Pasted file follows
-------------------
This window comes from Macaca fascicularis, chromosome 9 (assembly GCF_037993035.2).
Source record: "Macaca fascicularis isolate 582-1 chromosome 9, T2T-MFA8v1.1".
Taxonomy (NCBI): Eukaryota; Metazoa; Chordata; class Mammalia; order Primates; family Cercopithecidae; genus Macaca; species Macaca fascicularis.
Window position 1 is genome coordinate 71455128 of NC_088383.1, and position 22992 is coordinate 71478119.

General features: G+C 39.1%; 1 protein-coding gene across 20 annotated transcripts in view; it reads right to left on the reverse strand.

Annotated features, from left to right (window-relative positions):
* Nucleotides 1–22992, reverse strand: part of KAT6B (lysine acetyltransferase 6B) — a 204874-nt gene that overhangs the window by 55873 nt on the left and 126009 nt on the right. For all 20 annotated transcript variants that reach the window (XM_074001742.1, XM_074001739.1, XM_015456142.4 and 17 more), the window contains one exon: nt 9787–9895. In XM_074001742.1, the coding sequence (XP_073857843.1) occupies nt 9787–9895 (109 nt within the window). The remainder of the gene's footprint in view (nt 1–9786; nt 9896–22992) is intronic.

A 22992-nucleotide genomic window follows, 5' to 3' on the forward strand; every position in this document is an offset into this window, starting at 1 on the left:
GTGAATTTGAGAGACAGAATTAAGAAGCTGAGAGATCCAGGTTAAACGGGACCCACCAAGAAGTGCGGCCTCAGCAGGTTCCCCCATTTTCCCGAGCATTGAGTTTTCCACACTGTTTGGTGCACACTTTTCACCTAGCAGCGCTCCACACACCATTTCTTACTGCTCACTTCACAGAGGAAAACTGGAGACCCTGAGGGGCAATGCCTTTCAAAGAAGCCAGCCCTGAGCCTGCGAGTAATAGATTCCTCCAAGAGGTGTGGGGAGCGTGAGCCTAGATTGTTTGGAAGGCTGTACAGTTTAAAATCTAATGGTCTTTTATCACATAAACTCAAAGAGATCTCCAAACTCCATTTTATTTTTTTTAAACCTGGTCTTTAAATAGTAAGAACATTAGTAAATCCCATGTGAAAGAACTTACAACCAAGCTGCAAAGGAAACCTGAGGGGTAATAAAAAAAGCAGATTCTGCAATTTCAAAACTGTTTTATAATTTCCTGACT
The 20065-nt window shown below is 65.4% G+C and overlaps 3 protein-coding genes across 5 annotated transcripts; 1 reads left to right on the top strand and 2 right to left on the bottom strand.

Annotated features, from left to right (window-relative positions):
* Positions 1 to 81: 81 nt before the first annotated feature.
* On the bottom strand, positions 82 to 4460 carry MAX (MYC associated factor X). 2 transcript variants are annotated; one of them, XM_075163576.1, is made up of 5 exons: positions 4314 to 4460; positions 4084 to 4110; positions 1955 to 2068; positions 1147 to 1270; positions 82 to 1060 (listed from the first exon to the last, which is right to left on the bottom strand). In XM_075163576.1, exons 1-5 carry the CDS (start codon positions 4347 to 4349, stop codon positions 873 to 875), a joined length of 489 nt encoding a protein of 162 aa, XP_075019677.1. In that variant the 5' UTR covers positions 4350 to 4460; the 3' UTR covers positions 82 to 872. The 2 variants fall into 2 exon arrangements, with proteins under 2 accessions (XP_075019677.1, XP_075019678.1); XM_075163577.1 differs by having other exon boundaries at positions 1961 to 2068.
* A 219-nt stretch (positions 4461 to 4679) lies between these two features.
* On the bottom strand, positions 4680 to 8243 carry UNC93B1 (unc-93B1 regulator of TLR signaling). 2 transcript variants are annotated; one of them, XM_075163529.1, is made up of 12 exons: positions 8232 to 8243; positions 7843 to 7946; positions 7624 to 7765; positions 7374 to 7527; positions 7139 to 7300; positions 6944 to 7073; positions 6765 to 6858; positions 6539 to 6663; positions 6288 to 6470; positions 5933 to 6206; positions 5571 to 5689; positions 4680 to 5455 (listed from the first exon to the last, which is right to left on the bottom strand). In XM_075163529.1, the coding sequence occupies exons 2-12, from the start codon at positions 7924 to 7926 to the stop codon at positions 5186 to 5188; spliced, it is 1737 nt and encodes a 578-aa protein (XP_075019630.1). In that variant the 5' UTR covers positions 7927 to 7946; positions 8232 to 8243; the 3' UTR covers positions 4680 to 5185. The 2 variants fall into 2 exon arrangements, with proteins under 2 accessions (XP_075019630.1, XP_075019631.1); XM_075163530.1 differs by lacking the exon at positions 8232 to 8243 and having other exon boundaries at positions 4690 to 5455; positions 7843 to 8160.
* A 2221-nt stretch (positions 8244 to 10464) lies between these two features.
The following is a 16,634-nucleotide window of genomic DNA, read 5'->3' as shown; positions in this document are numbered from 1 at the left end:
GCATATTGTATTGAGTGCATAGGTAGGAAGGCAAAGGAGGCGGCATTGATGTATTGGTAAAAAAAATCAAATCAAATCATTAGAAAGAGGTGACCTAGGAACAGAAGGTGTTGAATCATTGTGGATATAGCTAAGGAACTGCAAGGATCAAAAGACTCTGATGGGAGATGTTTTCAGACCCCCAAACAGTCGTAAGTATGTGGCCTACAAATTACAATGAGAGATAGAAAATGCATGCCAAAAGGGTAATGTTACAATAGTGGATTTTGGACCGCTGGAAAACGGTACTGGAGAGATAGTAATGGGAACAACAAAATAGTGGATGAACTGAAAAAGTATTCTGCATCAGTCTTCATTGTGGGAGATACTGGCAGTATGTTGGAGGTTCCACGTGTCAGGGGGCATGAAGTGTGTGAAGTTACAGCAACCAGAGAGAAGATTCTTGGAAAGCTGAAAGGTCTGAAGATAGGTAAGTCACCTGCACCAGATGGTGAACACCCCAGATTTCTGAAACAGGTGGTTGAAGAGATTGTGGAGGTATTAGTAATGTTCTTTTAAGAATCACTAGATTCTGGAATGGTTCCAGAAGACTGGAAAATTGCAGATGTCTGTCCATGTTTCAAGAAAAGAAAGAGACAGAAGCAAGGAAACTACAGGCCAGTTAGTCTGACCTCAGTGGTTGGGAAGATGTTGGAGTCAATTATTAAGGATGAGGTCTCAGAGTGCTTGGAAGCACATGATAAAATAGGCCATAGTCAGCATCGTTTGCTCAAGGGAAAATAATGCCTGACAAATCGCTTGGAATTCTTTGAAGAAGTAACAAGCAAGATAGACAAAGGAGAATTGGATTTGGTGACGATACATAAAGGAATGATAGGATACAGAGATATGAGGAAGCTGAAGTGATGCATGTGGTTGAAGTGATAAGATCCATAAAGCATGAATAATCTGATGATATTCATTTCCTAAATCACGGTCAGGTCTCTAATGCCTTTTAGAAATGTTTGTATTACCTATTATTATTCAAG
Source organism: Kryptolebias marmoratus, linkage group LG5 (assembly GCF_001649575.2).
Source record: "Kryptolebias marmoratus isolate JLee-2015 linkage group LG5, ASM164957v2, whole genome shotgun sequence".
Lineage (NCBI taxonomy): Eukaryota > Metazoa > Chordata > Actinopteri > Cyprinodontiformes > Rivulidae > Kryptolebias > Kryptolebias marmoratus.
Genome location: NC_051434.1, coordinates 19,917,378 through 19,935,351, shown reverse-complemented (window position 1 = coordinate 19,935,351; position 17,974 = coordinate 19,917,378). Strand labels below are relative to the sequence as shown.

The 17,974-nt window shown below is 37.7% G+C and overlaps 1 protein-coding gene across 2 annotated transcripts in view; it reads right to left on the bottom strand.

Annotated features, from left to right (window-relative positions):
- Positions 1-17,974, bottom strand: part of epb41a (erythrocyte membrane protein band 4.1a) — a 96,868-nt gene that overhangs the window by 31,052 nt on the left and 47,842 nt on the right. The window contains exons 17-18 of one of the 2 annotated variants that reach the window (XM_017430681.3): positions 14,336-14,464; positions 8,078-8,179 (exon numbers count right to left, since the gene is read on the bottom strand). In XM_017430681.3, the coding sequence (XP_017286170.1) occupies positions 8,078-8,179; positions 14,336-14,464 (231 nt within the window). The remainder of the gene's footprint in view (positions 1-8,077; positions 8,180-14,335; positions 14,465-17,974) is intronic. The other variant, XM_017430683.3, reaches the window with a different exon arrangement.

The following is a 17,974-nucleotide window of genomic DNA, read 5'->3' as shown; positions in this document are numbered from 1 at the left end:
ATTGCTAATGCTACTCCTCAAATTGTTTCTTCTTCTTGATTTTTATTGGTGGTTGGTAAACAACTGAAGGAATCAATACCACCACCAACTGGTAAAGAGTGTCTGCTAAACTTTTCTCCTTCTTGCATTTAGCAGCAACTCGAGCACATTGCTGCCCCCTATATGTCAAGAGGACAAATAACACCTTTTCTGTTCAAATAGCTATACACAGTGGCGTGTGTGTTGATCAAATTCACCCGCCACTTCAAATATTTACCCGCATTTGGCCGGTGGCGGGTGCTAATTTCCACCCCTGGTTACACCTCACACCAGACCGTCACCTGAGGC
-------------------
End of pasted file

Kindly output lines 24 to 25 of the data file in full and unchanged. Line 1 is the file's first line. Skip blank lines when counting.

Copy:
Annotated features, from left to right (window-relative positions):
- Positions 1-17,974, bottom strand: part of epb41a (erythrocyte membrane protein band 4.1a) — a 96,868-nt gene that overhangs the window by 31,052 nt on the left and 47,842 nt on the right. The window contains exons 17-18 of one of the 2 annotated variants that reach the window (XM_017430681.3): positions 14,336-14,464; positions 8,078-8,179 (exon numbers count right to left, since the gene is read on the bottom strand). In XM_017430681.3, the coding sequence (XP_017286170.1) occupies positions 8,078-8,179; positions 14,336-14,464 (231 nt within the window). The remainder of the gene's footprint in view (positions 1-8,077; positions 8,180-14,335; positions 14,465-17,974) is intronic. The other variant, XM_017430683.3, reaches the window with a different exon arrangement.